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In Whose Backyard, Whose Risk, environmental lawyer, professor,
and commentator Michael B. Gerrard tackles the thorny issue of how and where to dispose of hazardous and radioactive waste. Gerrard, who has represented dozens of municipalities and community groups that have fought landfills and incinerators, as well as companies seeking permits, clearly and succinctly analyzes a problem that has generated a tremendous amount of political conflict,
emotional anguish, and transaction costs. He proposes a new system of waste disposal that involves local control, state responsibility, and national allocation to deal comprehensively with multiple waste streams.
Gerrard draws on the literature of law, economics, political science, and other disciplines to analyze the domestic and international origins of wastes and their disposal patterns. Based on a study of the many failures and few successes of past siting efforts,
he identifies the mistaken assumptions and policy blunders that have helped doom siting efforts.
Gerrard first describes the different kinds of nonradioactive and radioactive wastes and how each is generated and disposed of. He explains historical and current siting decisions and considers the effects of the current mechanisms for making those decisions
(including the hidden economics and psychology of the siting process). A typology of permit rules reveals the divergence between what underlies most siting disputes and what environmental laws actually protect. Gerrard then looks at proposals for dealing with the siting dilemma and examines the successes and failures of each. He outlines a new alternative for facility siting that combines a political solution and a legal framework for implementation. A hypothetical example of how a siting decision might be made in a particular case is presented in an epilogue.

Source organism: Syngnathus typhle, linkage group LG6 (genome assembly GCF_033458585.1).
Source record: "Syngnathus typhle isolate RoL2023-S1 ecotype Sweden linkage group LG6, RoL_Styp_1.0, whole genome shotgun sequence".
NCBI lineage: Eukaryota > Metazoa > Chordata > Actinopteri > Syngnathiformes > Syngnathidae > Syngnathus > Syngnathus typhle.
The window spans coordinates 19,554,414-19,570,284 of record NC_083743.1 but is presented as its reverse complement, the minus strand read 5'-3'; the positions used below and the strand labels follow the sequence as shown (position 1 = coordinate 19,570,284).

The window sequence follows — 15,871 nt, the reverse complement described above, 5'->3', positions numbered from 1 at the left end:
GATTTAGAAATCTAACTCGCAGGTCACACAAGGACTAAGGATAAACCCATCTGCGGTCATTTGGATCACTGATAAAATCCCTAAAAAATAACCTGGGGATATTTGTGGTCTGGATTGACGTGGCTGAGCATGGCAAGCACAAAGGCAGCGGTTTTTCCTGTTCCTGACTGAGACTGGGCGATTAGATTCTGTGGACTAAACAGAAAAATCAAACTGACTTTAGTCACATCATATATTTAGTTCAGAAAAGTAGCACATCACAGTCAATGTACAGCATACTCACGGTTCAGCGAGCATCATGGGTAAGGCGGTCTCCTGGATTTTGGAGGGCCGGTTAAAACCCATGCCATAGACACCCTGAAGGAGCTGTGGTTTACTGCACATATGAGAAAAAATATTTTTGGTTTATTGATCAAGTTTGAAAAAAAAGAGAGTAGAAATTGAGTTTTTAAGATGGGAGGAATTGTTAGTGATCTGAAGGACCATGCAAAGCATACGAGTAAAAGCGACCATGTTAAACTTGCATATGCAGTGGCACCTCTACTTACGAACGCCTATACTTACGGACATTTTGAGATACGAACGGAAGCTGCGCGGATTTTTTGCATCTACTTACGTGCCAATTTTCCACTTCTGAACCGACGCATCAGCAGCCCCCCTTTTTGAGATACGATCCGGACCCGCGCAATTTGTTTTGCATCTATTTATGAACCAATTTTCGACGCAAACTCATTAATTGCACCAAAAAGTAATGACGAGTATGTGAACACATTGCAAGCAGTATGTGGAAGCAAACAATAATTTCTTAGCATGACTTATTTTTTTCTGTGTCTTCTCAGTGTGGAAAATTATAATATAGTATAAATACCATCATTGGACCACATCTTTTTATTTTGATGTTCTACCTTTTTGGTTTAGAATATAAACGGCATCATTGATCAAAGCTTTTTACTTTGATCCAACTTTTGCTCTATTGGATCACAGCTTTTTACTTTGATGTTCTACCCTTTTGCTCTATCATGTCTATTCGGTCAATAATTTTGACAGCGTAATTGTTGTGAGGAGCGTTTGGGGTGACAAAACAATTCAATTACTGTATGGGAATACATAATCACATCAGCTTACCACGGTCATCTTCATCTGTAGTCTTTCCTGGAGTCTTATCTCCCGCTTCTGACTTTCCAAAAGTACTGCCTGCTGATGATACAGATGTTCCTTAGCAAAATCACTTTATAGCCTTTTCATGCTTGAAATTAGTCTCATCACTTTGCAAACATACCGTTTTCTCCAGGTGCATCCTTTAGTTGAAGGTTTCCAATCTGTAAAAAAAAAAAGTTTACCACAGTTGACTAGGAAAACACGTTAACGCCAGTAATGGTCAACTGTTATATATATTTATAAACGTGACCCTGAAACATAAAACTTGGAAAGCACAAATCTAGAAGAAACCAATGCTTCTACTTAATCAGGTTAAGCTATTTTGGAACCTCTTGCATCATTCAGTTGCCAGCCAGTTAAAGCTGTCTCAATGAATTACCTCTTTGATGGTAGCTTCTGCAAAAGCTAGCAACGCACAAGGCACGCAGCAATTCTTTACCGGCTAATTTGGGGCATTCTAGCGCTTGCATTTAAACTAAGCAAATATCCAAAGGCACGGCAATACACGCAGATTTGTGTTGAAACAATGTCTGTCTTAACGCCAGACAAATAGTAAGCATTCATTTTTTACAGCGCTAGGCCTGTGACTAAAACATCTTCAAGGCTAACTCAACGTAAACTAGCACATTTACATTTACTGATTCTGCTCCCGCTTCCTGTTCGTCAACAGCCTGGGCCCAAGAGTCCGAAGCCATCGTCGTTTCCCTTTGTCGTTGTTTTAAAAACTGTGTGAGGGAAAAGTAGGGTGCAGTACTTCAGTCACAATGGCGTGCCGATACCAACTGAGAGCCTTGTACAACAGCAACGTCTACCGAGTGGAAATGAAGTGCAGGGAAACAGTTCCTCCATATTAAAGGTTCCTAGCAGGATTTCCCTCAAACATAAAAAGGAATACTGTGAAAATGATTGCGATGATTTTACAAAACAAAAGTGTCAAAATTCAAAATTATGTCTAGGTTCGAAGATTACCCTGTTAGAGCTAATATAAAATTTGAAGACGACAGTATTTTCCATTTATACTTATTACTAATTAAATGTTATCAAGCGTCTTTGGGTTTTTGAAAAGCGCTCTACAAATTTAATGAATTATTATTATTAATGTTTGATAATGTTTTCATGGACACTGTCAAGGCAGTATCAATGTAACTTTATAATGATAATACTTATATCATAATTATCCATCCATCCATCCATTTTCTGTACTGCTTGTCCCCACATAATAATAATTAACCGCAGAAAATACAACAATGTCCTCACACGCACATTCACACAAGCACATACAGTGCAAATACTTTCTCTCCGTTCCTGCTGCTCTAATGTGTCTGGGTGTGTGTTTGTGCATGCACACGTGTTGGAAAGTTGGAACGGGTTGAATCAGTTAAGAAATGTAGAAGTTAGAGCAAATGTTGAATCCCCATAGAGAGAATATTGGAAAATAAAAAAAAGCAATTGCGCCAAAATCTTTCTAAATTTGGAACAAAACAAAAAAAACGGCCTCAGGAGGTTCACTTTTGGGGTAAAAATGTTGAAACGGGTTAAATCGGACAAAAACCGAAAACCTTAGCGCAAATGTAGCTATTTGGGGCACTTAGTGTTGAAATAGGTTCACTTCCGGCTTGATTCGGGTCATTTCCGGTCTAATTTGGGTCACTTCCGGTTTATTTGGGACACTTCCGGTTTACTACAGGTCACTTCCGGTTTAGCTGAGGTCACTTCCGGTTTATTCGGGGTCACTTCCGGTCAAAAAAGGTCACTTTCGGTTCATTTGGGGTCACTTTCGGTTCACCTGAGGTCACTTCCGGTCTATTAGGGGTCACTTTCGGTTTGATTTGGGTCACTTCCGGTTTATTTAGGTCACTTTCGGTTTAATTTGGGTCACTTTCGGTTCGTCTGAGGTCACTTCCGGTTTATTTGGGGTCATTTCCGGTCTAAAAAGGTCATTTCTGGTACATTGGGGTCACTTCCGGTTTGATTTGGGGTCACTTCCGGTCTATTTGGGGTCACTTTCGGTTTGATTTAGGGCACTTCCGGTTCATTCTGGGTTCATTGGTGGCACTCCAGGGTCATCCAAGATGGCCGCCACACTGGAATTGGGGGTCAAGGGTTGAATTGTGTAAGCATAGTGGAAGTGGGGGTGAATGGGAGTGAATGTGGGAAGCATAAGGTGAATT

The MIT Press
|Setting the Stage||1|
|The Origins and Disposal of Nonradioactive Wastes||7|
|The Origins and Disposal of Radioactive Wastes||25|
|How Siting Decisions Are Made||47|
|Evaluating the Current Siting Processes||67|
|Prior Proposals for Reform||123|
|A Proposed Solution: Local Control, State Responsibility, National Allocation||167|
|A Description of the Proposal||169|
|Evaluating the Proposed Siting Process||195|
|Practicalities of Implementation||205|
|Epilogue: How a Siting Decision Could Be Made||219|